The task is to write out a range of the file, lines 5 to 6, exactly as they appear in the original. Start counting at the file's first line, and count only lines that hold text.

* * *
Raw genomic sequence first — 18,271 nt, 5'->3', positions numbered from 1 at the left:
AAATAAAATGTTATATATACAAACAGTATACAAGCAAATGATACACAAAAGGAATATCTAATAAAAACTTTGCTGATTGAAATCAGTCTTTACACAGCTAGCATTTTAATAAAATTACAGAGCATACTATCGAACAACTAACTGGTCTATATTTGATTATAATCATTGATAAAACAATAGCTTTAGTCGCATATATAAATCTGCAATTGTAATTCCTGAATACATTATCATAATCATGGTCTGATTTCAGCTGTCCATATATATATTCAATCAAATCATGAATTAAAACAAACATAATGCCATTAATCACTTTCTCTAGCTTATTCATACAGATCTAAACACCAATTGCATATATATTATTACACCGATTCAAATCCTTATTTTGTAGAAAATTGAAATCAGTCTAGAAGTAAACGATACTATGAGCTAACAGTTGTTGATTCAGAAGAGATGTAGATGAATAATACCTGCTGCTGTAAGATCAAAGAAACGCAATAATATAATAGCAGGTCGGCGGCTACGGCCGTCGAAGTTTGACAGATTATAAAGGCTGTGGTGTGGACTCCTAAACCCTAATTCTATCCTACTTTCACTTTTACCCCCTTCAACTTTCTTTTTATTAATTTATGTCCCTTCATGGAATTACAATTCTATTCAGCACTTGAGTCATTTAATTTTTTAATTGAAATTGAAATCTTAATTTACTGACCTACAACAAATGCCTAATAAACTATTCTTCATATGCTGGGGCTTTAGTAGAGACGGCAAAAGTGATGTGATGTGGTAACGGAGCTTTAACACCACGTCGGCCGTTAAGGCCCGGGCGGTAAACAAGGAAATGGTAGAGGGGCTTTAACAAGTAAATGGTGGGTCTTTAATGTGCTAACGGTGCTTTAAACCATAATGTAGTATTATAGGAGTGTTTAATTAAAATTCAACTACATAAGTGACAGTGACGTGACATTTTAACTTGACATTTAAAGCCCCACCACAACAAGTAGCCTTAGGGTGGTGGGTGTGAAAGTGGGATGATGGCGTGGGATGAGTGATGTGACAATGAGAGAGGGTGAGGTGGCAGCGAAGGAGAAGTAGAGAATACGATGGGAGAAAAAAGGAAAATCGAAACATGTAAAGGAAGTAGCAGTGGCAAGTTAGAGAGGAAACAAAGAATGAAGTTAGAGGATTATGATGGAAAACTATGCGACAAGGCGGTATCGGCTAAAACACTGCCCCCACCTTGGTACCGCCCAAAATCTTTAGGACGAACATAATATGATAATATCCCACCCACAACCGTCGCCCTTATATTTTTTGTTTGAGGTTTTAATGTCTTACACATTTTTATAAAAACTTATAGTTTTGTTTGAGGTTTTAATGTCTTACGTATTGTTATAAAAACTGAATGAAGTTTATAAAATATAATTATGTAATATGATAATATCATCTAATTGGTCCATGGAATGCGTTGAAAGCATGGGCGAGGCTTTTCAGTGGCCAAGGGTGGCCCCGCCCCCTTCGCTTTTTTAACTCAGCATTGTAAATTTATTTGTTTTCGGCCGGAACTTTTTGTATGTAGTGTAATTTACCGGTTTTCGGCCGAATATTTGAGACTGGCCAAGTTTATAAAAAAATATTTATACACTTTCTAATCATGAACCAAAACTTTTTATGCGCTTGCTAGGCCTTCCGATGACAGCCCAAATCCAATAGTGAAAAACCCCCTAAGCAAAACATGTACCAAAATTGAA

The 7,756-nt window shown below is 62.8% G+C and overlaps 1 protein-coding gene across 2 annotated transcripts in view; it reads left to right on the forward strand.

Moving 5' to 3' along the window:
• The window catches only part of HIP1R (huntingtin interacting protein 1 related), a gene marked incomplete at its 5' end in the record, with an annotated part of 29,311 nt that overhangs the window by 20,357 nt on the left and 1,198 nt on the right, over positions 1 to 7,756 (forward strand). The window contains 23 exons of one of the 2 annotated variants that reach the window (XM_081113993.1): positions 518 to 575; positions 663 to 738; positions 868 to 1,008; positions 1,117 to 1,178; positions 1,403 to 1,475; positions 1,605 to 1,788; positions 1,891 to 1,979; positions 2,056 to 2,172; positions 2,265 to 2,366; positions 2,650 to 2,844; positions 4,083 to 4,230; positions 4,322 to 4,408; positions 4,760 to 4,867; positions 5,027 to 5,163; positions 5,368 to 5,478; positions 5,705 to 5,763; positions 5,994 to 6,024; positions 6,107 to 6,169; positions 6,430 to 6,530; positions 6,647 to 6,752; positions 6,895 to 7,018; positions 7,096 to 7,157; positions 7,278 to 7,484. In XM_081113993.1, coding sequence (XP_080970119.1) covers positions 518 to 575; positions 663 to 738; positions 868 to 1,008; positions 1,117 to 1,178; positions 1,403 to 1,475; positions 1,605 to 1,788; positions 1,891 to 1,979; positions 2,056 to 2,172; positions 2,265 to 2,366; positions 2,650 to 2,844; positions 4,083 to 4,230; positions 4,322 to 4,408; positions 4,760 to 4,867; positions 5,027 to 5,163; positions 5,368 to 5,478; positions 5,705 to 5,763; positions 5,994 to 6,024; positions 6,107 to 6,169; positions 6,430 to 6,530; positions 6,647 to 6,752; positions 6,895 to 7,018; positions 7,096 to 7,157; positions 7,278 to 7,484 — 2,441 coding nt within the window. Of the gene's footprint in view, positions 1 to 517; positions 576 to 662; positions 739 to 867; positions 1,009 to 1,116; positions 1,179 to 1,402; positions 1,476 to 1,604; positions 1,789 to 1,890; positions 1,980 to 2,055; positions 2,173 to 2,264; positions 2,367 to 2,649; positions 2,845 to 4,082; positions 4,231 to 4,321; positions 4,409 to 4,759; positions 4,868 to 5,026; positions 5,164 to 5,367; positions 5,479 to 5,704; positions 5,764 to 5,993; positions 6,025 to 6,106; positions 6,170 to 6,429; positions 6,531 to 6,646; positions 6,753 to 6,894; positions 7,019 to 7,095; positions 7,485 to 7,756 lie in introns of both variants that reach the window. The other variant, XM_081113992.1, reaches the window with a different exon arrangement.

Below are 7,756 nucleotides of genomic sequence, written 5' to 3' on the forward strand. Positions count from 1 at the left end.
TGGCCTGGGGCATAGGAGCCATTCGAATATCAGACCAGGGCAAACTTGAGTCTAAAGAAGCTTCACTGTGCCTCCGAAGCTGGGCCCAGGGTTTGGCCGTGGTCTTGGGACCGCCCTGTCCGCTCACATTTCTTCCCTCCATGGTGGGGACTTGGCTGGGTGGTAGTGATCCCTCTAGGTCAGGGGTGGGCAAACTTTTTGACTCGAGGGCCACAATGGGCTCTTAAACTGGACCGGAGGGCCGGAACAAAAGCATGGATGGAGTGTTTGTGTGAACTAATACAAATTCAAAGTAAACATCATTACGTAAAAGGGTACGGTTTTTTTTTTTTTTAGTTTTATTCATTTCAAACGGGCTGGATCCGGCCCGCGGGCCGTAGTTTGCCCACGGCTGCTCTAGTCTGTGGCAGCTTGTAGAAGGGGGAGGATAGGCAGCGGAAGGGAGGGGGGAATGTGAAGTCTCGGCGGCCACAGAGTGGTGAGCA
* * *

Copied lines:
• The window catches only part of HIP1R (huntingtin interacting protein 1 related), a gene marked incomplete at its 5' end in the record, with an annotated part of 29,311 nt that overhangs the window by 20,357 nt on the left and 1,198 nt on the right, over positions 1 to 7,756 (forward strand). The window contains 23 exons of one of the 2 annotated variants that reach the window (XM_081113993.1): positions 518 to 575; positions 663 to 738; positions 868 to 1,008; positions 1,117 to 1,178; positions 1,403 to 1,475; positions 1,605 to 1,788; positions 1,891 to 1,979; positions 2,056 to 2,172; positions 2,265 to 2,366; positions 2,650 to 2,844; positions 4,083 to 4,230; positions 4,322 to 4,408; positions 4,760 to 4,867; positions 5,027 to 5,163; positions 5,368 to 5,478; positions 5,705 to 5,763; positions 5,994 to 6,024; positions 6,107 to 6,169; positions 6,430 to 6,530; positions 6,647 to 6,752; positions 6,895 to 7,018; positions 7,096 to 7,157; positions 7,278 to 7,484. In XM_081113993.1, coding sequence (XP_080970119.1) covers positions 518 to 575; positions 663 to 738; positions 868 to 1,008; positions 1,117 to 1,178; positions 1,403 to 1,475; positions 1,605 to 1,788; positions 1,891 to 1,979; positions 2,056 to 2,172; positions 2,265 to 2,366; positions 2,650 to 2,844; positions 4,083 to 4,230; positions 4,322 to 4,408; positions 4,760 to 4,867; positions 5,027 to 5,163; positions 5,368 to 5,478; positions 5,705 to 5,763; positions 5,994 to 6,024; positions 6,107 to 6,169; positions 6,430 to 6,530; positions 6,647 to 6,752; positions 6,895 to 7,018; positions 7,096 to 7,157; positions 7,278 to 7,484 — 2,441 coding nt within the window. Of the gene's footprint in view, positions 1 to 517; positions 576 to 662; positions 739 to 867; positions 1,009 to 1,116; positions 1,179 to 1,402; positions 1,476 to 1,604; positions 1,789 to 1,890; positions 1,980 to 2,055; positions 2,173 to 2,264; positions 2,367 to 2,649; positions 2,845 to 4,082; positions 4,231 to 4,321; positions 4,409 to 4,759; positions 4,868 to 5,026; positions 5,164 to 5,367; positions 5,479 to 5,704; positions 5,764 to 5,993; positions 6,025 to 6,106; positions 6,170 to 6,429; positions 6,531 to 6,646; positions 6,753 to 6,894; positions 7,019 to 7,095; positions 7,485 to 7,756 lie in introns of both variants that reach the window. The other variant, XM_081113992.1, reaches the window with a different exon arrangement.

Below are 7,756 nucleotides of genomic sequence, written 5' to 3' on the forward strand. Positions count from 1 at the left end.